Less than two months ago, on September 8, Graham Potter suddenly left Brighton & Hove Albion, jumping at the chance to become the next Chelsea manager. Three happy and relatively successful years came to an abrupt end with the decision, and the head coach departed without as much as a wave to the Seagulls faithful.
In fact, with the scheduling issues around The Queen’s passing, Brighton didn’t play a single game in September after Potter’s departure, so by the time they returned to action three weeks later in October, there was simply a new man in charge, Roberto De Zerbi.
De Zerbi has yet to win any of his five games in charge, though he does have that excellent 3-3 debut draw against Liverpool and the schedule has not been kind. Meanwhile, Potter’s yet to lose any of his nine (9!) games in charge. (Yes, we’ve played nearly twice as many games as Brighton in that time.) The Chelsea head coach’s hoping that the football gods don’t have any sort of special narrative in mind for Saturday.
“Of course, they’re capable of [winning]. I think they’ve been unlucky. That’s the only thing I can say, their performance have been good. A lot of positives there. The difference is, luck; sometimes you need it. They haven’t had too much from what I’ve seen. Performances have been good, they’ve got the capability, I know the quality of the team, so it’s a tough game for us.”
“[We] all want to win the game. We all want to play to win. I think the difference is luck. We’ve won our games, when we’ve picked up points we’ve had a little bit of luck. When I look at Brighton they haven’t had too much luck. As much as we want to say that we’re these all-knowing, supreme, highly intelligent, fantastic coaches, you need some luck as well, that’s for sure. Both of us under pressure to answer your question because it’s Premier League match we both want to win and it’s going to be a good game.”
I would like to argue that there is a difference in individual talent levels as well, and I would hope that there is also a difference in terms of coaching and tactics, but perhaps Potter’s just being diplomatic.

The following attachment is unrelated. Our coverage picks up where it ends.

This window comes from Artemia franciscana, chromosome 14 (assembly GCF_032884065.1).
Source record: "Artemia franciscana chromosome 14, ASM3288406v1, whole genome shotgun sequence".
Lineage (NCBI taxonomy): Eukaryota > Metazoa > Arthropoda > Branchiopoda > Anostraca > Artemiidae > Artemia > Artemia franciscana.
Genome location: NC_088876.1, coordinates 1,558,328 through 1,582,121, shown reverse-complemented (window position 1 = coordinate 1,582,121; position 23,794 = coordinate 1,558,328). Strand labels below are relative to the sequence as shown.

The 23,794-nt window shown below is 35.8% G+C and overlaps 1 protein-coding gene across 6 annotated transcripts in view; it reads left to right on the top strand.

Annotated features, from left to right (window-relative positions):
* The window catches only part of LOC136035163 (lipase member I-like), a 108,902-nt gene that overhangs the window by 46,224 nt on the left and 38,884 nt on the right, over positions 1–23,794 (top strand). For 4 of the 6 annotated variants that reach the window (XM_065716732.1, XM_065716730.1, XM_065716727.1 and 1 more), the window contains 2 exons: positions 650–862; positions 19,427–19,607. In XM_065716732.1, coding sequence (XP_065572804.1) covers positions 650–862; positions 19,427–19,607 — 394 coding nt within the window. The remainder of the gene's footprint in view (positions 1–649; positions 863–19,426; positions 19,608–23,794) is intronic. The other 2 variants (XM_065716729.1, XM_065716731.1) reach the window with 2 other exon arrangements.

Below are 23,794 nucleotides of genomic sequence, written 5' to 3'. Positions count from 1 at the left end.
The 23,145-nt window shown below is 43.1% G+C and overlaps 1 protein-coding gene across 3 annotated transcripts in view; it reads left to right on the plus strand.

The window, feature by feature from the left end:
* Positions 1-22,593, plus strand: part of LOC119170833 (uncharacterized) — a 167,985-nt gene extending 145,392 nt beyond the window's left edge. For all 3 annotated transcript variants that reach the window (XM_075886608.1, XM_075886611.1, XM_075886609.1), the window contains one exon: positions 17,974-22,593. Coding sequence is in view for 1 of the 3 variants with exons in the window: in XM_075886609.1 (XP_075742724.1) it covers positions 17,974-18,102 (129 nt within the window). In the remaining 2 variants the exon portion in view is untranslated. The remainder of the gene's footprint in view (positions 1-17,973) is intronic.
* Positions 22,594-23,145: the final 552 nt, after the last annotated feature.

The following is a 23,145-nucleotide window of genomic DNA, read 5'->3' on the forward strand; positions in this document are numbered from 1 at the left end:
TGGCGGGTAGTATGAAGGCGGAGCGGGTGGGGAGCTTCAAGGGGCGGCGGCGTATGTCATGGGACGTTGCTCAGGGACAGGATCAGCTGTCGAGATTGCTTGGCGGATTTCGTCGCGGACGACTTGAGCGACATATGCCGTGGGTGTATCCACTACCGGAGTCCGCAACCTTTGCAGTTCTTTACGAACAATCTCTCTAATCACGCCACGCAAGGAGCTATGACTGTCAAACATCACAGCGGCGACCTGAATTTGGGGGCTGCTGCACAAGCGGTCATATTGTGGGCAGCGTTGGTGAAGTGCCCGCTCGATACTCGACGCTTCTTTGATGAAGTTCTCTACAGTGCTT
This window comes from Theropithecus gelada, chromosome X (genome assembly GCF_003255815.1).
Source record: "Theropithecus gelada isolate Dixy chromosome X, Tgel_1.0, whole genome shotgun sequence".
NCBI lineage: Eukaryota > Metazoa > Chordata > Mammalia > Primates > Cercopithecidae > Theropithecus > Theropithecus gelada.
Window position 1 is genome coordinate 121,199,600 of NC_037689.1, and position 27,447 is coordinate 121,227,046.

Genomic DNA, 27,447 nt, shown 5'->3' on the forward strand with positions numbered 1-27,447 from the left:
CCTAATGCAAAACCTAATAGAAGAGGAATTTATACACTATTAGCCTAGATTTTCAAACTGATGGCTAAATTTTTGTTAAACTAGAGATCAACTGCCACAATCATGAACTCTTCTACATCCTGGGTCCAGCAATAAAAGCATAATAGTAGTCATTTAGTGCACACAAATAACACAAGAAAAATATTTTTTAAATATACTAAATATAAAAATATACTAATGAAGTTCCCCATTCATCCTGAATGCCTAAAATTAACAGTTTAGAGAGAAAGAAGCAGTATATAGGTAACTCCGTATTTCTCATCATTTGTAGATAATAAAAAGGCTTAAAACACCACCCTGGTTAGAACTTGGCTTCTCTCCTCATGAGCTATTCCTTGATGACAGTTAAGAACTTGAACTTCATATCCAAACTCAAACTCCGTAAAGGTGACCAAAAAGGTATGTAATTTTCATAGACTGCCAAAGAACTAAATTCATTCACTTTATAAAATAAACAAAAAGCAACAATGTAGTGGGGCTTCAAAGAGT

And speaking of making a difference, injuries. Kalidou Koulibaly remains sidelined with a supposedly “minor” knee injury, which has now ruled him out for three games because of course there is no such thing as a minor knee injury. Fortunately, everyone else is fit enough to (or at least not injured badly enough to not) play.
“Pretty much the same as we were against Salzburg. Mateo no problem with his calf, just more fatigue. Koulibaly, game came too soon, outside chance for Wednesday but not for tomorrow.”
The narrative focus will be on the head coach ahead of the game, but hopefully after the whistle goes, it’ll be more of the good things we saw on Tuesday.
“These things happen in football. Sometimes life throws you opportunities and you have to take them or not. Timing wasn’t great for anybody but sometimes that happens and it’s about the decision. The decision to work here was too good to turn down. As for the crowd, what my expectations are, I don’t really have any. Most people I’ve spoken to from Brighton have been very supportive and thankful but I’m not naive, I know that’s not universal.
“[Being unbeaten is] nice but it’s not something I’m focused on. I just want to prepare the team and play well and try and win the game against Brighton which will be tough enough. I don’t worry about anything like that, I just focus on the game.”
-Graham Potter; source: Football.London
As another Potter might say, hocus-pocus focus! Let’s go!